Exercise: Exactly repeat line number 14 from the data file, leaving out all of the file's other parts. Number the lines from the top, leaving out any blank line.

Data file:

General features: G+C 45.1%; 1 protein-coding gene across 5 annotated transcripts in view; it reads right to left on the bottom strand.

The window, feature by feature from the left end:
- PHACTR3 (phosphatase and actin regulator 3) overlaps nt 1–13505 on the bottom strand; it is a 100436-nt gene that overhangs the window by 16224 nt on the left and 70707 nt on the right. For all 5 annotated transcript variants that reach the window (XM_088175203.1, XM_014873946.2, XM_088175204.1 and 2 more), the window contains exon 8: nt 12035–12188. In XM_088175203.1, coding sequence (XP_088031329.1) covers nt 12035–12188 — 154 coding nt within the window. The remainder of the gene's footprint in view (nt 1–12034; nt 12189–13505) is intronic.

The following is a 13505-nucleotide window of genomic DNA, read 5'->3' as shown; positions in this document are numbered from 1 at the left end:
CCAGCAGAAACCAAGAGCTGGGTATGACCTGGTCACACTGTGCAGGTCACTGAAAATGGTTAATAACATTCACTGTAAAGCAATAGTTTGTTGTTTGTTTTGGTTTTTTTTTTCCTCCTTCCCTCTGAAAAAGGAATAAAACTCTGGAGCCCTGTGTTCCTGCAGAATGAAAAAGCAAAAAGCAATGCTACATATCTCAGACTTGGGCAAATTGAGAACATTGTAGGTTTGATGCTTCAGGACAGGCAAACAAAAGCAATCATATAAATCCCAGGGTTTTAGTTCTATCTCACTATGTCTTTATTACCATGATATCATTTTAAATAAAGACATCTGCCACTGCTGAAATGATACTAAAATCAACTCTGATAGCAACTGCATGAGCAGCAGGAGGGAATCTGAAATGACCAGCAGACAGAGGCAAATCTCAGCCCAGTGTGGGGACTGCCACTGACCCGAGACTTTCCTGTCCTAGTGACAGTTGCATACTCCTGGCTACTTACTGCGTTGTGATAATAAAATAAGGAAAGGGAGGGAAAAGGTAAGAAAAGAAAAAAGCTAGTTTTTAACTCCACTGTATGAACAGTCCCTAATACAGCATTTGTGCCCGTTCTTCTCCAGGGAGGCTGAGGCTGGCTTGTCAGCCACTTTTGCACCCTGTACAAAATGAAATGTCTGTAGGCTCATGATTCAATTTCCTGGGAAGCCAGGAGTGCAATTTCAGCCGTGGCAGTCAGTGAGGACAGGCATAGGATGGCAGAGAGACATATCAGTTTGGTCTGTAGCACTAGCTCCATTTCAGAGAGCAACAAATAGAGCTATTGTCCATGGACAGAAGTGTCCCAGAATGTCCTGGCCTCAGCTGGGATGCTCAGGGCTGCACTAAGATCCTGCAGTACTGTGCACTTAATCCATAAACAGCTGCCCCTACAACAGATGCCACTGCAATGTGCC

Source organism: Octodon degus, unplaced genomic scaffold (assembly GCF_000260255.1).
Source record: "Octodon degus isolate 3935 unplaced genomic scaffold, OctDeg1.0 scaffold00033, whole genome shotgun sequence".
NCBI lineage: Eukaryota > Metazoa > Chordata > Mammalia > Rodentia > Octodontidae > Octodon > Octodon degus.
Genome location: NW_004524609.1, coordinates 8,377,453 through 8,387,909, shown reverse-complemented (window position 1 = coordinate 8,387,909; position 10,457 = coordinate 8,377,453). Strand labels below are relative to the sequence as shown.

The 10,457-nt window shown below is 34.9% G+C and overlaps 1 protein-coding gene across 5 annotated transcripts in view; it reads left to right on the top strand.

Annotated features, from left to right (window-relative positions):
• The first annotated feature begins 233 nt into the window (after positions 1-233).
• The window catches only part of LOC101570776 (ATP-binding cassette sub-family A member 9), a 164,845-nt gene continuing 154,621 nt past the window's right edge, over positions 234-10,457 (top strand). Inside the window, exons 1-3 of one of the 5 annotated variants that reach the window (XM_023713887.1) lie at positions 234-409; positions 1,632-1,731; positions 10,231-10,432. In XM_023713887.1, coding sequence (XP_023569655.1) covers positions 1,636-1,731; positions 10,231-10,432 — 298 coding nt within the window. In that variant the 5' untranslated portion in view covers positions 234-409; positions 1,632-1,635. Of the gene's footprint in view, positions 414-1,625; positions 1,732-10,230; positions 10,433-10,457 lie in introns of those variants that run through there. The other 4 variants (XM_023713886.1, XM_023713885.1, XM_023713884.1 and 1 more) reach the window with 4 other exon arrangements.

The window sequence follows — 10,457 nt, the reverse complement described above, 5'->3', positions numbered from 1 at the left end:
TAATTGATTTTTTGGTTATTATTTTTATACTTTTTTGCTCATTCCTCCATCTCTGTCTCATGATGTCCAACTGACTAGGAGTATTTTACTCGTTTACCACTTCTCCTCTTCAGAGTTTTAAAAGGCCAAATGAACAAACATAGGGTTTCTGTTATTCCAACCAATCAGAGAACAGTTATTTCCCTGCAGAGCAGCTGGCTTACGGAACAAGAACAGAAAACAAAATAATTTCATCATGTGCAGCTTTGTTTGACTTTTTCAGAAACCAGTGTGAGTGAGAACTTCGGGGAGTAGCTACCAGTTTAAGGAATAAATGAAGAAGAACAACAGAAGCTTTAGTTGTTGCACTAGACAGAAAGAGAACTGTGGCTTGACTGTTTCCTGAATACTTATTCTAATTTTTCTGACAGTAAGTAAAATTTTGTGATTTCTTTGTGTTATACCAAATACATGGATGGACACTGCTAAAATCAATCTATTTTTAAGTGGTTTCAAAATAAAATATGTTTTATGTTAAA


The window sequence follows — 10,457 nt, the reverse complement described above, 5'->3', positions numbered from 1 at the left end: